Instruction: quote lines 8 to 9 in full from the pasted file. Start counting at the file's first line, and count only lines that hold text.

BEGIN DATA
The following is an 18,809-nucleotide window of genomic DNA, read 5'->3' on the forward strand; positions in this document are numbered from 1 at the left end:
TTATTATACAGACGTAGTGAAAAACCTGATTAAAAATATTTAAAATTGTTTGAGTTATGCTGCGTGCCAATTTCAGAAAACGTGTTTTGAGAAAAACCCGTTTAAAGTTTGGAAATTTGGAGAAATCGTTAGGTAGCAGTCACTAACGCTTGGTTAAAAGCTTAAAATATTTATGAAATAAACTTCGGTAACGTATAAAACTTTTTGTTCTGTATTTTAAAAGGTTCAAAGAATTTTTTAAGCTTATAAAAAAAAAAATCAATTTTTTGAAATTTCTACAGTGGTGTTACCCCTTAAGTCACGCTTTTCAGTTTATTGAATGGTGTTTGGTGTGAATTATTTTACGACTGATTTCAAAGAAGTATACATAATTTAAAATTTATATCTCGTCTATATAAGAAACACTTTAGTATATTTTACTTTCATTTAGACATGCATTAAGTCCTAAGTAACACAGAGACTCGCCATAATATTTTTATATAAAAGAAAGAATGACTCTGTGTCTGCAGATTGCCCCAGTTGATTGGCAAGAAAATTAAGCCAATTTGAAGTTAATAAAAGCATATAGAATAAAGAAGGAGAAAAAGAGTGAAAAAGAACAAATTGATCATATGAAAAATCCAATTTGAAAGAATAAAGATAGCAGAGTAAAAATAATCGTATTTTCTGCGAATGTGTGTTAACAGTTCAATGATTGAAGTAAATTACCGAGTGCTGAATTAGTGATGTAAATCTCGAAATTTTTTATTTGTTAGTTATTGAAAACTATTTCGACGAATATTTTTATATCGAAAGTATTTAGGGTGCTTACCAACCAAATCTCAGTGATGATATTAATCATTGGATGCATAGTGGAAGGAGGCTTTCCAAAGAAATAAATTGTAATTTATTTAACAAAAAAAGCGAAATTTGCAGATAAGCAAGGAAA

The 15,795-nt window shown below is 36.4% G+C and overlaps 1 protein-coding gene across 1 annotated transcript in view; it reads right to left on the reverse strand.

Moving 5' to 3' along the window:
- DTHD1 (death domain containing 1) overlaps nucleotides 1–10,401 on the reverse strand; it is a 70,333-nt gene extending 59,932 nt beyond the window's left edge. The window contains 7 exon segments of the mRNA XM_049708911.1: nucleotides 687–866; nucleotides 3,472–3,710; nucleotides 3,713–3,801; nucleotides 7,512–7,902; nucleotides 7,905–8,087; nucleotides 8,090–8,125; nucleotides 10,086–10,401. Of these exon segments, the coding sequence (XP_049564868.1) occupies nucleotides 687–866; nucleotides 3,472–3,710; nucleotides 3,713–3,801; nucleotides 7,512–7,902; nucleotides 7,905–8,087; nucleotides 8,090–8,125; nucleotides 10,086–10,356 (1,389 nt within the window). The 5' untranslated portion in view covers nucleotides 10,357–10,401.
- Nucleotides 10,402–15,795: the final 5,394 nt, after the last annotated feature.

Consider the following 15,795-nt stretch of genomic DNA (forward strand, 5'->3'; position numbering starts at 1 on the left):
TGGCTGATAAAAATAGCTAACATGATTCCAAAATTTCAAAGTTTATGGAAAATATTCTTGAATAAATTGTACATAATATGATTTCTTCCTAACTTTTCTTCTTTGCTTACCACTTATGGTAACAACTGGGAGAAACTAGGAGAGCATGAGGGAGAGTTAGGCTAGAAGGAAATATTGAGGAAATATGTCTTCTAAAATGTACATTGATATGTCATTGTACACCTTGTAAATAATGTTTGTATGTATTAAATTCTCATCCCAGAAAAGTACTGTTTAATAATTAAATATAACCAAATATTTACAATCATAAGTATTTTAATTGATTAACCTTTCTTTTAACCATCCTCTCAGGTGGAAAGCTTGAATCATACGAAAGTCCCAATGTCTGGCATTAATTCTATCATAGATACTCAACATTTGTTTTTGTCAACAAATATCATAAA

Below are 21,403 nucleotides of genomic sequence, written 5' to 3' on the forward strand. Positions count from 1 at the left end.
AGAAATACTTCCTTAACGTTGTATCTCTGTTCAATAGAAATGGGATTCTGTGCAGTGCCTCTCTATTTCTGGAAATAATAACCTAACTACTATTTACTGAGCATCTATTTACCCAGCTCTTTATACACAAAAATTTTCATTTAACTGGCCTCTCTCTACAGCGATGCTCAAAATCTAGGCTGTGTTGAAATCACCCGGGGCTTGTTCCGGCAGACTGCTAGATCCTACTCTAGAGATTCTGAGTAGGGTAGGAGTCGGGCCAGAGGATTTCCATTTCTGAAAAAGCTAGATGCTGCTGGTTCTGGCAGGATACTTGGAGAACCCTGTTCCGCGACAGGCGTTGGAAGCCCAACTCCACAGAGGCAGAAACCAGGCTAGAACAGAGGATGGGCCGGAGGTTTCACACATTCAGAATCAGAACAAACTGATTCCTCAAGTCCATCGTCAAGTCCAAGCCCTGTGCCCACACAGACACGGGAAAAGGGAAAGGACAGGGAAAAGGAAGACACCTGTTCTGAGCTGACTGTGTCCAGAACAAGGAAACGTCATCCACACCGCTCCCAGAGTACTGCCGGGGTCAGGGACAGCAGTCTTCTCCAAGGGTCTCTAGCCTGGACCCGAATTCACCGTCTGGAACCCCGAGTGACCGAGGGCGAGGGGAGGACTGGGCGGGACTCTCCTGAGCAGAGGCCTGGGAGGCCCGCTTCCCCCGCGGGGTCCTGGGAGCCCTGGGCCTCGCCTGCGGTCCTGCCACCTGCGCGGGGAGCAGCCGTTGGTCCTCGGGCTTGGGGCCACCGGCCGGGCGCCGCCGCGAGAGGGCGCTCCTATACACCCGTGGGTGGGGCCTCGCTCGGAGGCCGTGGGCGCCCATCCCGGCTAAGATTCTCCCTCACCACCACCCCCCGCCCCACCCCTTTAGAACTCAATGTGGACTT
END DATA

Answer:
TGGCTGATAAAAATAGCTAACATGATTCCAAAATTTCAAAGTTTATGGAAAATATTCTTGAATAAATTGTACATAATATGATTTCTTCCTAACTTTTCTTCTTTGCTTACCACTTATGGTAACAACTGGGAGAAACTAGGAGAGCATGAGGGAGAGTTAGGCTAGAAGGAAATATTGAGGAAATATGTCTTCTAAAATGTACATTGATATGTCATTGTACACCTTGTAAATAATGTTTGTATGTATTAAATTCTCATCCCAGAAAAGTACTGTTTAATAATTAAATATAACCAAATATTTACAATCATAAGTATTTTAATTGATTAACCTTTCTTTTAACCATCCTCTCAGGTGGAAAGCTTGAATCATACGAAAGTCCCAATGTCTGGCATTAATTCTATCATAGATACTCAACATTTGTTTTTGTCAACAAATATCATAAA

Below are 21,403 nucleotides of genomic sequence, written 5' to 3' on the forward strand. Positions count from 1 at the left end.